by Kent Sterling
Dallas Cowboys is one of the five worst owners in professional sports because he’s unaware that his general manager is an idiot, and as a result refuses to blame him for the entrenched mediocrity in which his franchise is mired.
That the GM and the owner are both the same guy makes firing him problematic.
I can’t blame Jones. What could be more fun than to pull the strings for an NFL franchise. It would be like being a fantasy football owner/GM 365 days a year, except without the fantasy part. For people who have difficulty saying no to themselves, allowing yourself to indulge your own appetite for fun at the expense of managerial logic would be impossible to deny.
Jerry Jones gets a bang out of being Jerry Jones. Making a billion bucks in the oil exploration business allows idiocy to relentlessly reign without consequence, and that has caused the Cowboys to hang a perfectly average 135-135 since 1997 with a 1-6 playoff record.
So yesterday, when Tony Romo threw two picks in the last 3:00 of what became a horrific 37-36 loss to the Green Bay Packers in JerryWorld, people went looking for a person to blame.
Some looked at Romo because he checked out of a run to a pass, which led to one of the two late interceptions. Others look at coach Jason Garrett, who authorized offensive play calling that resulted in eight second half runs and 22 drop backs despite leading 26-3 at the half. Still others project their anger onto petulant receiver Dez Bryant for leaving the field before the game ended.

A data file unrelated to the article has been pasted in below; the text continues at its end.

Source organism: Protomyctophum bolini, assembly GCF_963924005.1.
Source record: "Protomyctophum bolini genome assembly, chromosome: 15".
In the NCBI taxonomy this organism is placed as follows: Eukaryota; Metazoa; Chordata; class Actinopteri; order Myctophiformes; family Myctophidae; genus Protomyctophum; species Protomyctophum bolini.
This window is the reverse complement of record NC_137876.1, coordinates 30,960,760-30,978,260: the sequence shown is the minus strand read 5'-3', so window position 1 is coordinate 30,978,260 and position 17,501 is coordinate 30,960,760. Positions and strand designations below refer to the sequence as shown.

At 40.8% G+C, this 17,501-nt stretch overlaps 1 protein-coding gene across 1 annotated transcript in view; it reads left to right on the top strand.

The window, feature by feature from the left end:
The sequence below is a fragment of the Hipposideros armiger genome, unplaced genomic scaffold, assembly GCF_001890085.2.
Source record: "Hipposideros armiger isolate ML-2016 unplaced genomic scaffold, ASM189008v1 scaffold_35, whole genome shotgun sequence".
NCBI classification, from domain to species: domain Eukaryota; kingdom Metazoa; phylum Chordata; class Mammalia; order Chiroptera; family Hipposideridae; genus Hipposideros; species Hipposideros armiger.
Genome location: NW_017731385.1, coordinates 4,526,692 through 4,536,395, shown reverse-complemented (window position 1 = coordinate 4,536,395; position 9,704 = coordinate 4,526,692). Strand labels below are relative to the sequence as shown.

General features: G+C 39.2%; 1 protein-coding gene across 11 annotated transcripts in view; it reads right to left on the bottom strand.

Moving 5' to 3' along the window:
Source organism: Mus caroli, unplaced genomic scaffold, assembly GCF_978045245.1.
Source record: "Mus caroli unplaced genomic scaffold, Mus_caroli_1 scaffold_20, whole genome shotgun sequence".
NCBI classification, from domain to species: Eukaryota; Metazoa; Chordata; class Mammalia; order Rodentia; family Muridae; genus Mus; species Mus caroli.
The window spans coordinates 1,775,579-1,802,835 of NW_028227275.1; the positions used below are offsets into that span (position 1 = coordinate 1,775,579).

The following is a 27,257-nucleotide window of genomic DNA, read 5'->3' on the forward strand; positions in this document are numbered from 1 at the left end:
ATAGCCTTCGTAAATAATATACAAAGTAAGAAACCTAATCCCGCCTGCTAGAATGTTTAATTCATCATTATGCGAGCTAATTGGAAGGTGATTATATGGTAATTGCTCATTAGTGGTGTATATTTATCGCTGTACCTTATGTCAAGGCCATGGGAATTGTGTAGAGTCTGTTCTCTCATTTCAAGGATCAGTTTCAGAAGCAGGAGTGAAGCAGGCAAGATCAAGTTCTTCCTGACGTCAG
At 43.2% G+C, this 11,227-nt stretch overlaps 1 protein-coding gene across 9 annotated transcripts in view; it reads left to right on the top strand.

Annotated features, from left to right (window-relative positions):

The finger should be trained directly at the hubristic noodle of Jones – a man so in love with his own talents that he doesn’t see his limitations. Blaming Garrett is futile because everyone remotely engaged in watching the Cowboys knows that Jones runs the family and players answer to Jerry. Romo is Jones’ guy, and Garrett is Jones’ guy. No one in Jerry’s house is accountable to anyone but Jerry, and that makes Garrett a toothless skipper.
Jones is a benevolent sovereign, who allows chance after chance after chance to those who fail him. The goal for Jones isn’t winning championships, but the continued leveraging of the flagship franchise of the NFL for both the cash and position it affords Jones.
If the goal was a championship, Jones would look in the mirror and hire a general manager capable of winning one. That GM would hire a coach capable of teaching the game to his quarterback. Jones would fade into the background, available for televised cutaways in his suite accompanied by a saccharine homage from Jim Nantz but little else, just like Robert Kraft of the New England Patriots.
The hierarchy of power in winning organizations is owners own, general managers generally manage, and coaches/managers coach. Direct accountability exists at all levels, and those who fail are replaced by others who strive for excellence. Talent is prized in a pragmatic way, and obsolescence is recognized and discarded without remorse.
Those who run their franchises thusly achieve a very meaningful point of differentiation leading to a competitive advantage. Those who don’t, sleep well knowing they treat others with kindness and decency – while losing.
Activist owners do not win because they are incapable of creating an environment where excellence is the chief attribute because an oilman, internet billionaire, or real estate mogul is incapable of recognizing the athletic, behavioral, and intellectual traits necessary for great success in football. It’s no less ludicrous to expect a genius businessman to become a football savant than it is a football coach to become a billionaire oilman.
The Cowboys have had six head coaches and seven starting quarterbacks since 1997, and have both won and lost 135 games. They have had one owner and general manager. You tell me who’s to blame.